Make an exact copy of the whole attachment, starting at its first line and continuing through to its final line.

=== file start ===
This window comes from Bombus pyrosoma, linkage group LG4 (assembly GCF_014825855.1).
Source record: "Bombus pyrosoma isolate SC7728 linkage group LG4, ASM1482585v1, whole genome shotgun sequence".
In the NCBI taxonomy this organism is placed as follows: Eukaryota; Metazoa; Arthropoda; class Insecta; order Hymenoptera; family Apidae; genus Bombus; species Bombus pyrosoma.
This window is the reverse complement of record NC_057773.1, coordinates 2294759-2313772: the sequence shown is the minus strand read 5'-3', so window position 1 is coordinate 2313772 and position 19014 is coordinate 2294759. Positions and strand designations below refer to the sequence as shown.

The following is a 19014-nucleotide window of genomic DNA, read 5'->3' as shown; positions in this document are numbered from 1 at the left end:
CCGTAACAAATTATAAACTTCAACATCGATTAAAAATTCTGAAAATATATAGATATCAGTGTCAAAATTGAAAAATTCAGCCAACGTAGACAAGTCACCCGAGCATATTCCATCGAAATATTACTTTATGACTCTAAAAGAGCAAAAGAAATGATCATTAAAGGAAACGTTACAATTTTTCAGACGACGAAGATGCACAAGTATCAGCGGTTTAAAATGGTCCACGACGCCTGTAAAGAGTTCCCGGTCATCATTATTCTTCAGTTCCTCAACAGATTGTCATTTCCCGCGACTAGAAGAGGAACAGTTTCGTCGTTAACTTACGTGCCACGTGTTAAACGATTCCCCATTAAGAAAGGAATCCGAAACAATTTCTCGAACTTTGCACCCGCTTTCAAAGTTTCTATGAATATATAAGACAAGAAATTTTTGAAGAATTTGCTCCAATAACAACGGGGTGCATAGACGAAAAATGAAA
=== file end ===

This window comes from Bombus pyrosoma, linkage group LG4 (assembly GCF_014825855.1).
Source record: "Bombus pyrosoma isolate SC7728 linkage group LG4, ASM1482585v1, whole genome shotgun sequence".
In the NCBI taxonomy this organism is placed as follows: Eukaryota; Metazoa; Arthropoda; class Insecta; order Hymenoptera; family Apidae; genus Bombus; species Bombus pyrosoma.
This window is the reverse complement of record NC_057773.1, coordinates 2294759-2313772: the sequence shown is the minus strand read 5'-3', so window position 1 is coordinate 2313772 and position 19014 is coordinate 2294759. Positions and strand designations below refer to the sequence as shown.

The following is a 19014-nucleotide window of genomic DNA, read 5'->3' as shown; positions in this document are numbered from 1 at the left end:
CCGTAACAAATTATAAACTTCAACATCGATTAAAAATTCTGAAAATATATAGATATCAGTGTCAAAATTGAAAAATTCAGCCAACGTAGACAAGTCACCCGAGCATATTCCATCGAAATATTACTTTATGACTCTAAAAGAGCAAAAGAAATGATCATTAAAGGAAACGTTACAATTTTTCAGACGACGAAGATGCACAAGTATCAGCGGTTTAAAATGGTCCACGACGCCTGTAAAGAGTTCCCGGTCATCATTATTCTTCAGTTCCTCAACAGATTGTCATTTCCCGCGACTAGAAGAGGAACAGTTTCGTCGTTAACTTACGTGCCACGTGTTAAACGATTCCCCATTAAGAAAGGAATCCGAAACAATTTCTCGAACTTTGCACCCGCTTTCAAAGTTTCTATGAATATATAAGACAAGAAATTTTTGAAGAATTTGCTCCAATAACAACGGGGTGCATAGACGAAAAATGAAA